What does one do when his initial album as a big-band leader sweeps up almost every award in sight and rockets straight to the top of the best-seller list? If he's bassist Dave Holland, he goes back to the drawing board and works Overtime to make sure his second one is not only as good as but in some ways even better than the first. Having listened closely, this reviewer's candid appraisal is "mission accomplished."
More than fifty minutes of Overtime is devoted to Holland's four-part Monterey Suite, the second movement of which he introduces with a two and one-half minute a cappella solo. The suite is marked by enchanting melodies and lively rhythms, much like Gerald Wilson's Suite for Monterey, but unlike Wilson's, it isn't based on a single overarching theme. For comparison's sake, Holland's music sounds much like what one might hear from the Vanguard Jazz Orchestra or a more straight-ahead and accessible version of the Mingus Big Band. Maria Schneider also springs to mind, but from what I've heard so far I would say that her arrangements don't swing as freely or as often as Holland's.
Holland also wrote and arranged the diaphanous "Ario"? and shuffling "Last Minute Man,"? while trombonist Robin Eubanks did likewise for the album's other selection, "Mental Images,"? a passionate pirouette with intrepid solos by Holland, Robin Eubanks, Steve Nelson (marimba) and brother Duane Eubanks (trumpet). Trombonist Jonathan Arons and alto Mark Gross are front and center on "Ario," Duane Eubanks and trombonist Josh Roseman on "Minute Man."
To me, the Monterey Suite's pinnacle is the sensuous ballad "A Time Remembered"? (decorous solos courtesy of trumpeter Alex Sipiagin and baritone Gary Smulyan), but others are sure to have their own favorite moments, as each section yields its own recompense. Antonio Hart's soprano sax charts a blistering course on the fast-moving "Happy Jammy,"? Robin Eubanks and tenor Chris Potter burn rubber on the bustling "Bring It On,"? and Holland, Potter, Nelson and drummer Billy Kilson are the eager combatants in a spirited "Free for All."?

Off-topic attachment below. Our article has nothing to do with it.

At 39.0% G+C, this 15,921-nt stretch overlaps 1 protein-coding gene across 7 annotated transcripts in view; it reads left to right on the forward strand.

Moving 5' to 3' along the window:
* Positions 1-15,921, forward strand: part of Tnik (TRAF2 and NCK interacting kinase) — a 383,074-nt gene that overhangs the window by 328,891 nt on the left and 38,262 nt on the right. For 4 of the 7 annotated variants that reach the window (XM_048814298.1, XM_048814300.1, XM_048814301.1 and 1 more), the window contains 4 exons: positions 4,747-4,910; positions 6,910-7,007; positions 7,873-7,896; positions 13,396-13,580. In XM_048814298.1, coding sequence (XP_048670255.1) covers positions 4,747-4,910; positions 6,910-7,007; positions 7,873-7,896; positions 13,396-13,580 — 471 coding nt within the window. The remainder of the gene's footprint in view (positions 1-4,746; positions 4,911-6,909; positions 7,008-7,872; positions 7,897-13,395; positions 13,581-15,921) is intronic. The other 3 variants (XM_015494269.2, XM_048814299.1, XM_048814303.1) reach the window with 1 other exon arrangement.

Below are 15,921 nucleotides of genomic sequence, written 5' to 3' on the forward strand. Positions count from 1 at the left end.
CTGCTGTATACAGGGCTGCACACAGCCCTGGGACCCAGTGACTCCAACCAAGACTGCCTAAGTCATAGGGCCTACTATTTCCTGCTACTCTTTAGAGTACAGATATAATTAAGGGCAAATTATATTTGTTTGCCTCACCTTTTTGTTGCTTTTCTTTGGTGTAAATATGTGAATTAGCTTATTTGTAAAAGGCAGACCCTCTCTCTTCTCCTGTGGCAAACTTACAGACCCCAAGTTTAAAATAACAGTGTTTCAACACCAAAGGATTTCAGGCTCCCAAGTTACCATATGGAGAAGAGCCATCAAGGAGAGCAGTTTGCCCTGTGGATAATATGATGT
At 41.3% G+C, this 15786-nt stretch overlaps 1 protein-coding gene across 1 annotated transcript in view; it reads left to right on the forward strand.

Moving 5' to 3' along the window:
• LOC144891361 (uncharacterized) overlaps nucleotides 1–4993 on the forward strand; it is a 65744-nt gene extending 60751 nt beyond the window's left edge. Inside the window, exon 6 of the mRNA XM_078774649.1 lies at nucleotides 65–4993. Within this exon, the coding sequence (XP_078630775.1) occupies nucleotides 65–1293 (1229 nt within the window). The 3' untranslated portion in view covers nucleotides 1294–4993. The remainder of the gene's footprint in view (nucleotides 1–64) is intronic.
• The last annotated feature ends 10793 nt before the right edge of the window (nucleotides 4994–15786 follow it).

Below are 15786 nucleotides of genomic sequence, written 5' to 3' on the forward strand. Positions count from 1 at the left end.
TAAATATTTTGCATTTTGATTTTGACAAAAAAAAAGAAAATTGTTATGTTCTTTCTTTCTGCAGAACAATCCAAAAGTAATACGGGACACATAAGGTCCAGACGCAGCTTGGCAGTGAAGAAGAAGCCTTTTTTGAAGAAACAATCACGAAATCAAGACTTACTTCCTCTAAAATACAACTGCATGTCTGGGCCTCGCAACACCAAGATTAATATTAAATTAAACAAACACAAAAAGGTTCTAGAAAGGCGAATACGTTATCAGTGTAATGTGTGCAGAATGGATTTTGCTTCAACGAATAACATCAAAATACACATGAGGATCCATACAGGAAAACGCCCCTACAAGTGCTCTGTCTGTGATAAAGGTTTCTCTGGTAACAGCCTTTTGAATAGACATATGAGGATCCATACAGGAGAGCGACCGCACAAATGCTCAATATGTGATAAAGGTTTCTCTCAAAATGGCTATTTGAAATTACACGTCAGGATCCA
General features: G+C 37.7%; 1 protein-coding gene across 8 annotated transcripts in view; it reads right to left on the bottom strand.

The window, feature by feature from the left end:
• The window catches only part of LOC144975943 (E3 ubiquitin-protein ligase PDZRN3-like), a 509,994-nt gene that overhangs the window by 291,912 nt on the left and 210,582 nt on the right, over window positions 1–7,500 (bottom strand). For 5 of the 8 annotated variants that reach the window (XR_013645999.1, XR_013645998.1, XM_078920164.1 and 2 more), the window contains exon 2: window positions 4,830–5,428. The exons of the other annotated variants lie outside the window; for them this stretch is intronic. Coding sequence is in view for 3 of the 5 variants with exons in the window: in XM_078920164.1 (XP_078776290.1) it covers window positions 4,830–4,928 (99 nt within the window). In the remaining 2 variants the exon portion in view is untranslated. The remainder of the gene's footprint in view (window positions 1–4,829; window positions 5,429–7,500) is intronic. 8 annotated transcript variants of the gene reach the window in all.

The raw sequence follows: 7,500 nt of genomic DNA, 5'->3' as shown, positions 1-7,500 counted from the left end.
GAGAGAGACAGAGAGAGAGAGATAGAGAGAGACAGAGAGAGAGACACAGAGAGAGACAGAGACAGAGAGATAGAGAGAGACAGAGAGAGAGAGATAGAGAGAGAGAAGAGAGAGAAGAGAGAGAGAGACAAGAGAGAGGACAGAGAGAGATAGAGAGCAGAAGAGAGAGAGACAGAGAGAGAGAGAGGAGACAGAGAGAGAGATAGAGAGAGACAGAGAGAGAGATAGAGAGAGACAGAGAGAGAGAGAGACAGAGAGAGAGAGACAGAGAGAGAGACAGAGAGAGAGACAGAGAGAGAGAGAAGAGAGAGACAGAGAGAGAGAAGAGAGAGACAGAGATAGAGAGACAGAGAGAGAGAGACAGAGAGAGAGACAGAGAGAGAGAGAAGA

I was pleasantly surprised by Holland's first big-band album, which was far more straightforward than anticipated, and am even more gladdened by this one, which embodies more of the same and proves clearly, if any doubt remained, that Holland is a formidable big-band composer/arranger. Sound quality is excellent, playing time a generous 78:44. Easily recommended.
Dave Holland's fledgling Dare2 Records label is being distributed in North America by Sunnyside Records and elsewhere in the world by Universal Music Jazz France.
The Monterey Suite (Bring It On / Free for All / A Time Remembered / Happy Jammy); Ario; Mental Images; Last Minute Man (78:44).
Holland (leader, bass); Alex Sipiagin, Duane Eubanks, Taylor Haskins (trumpet, flugelhorn); Antonio
Hart (alto and soprano sax, flute); Mark Gross (alto sax); Chris Potter (tenor sax); Gary Smulyan
(baritone sax); Robin Eubanks, Josh Roseman, Jonathan Arons, trombone; Steve Nelson, vibes, marimba;
Billy Kilson, drums.
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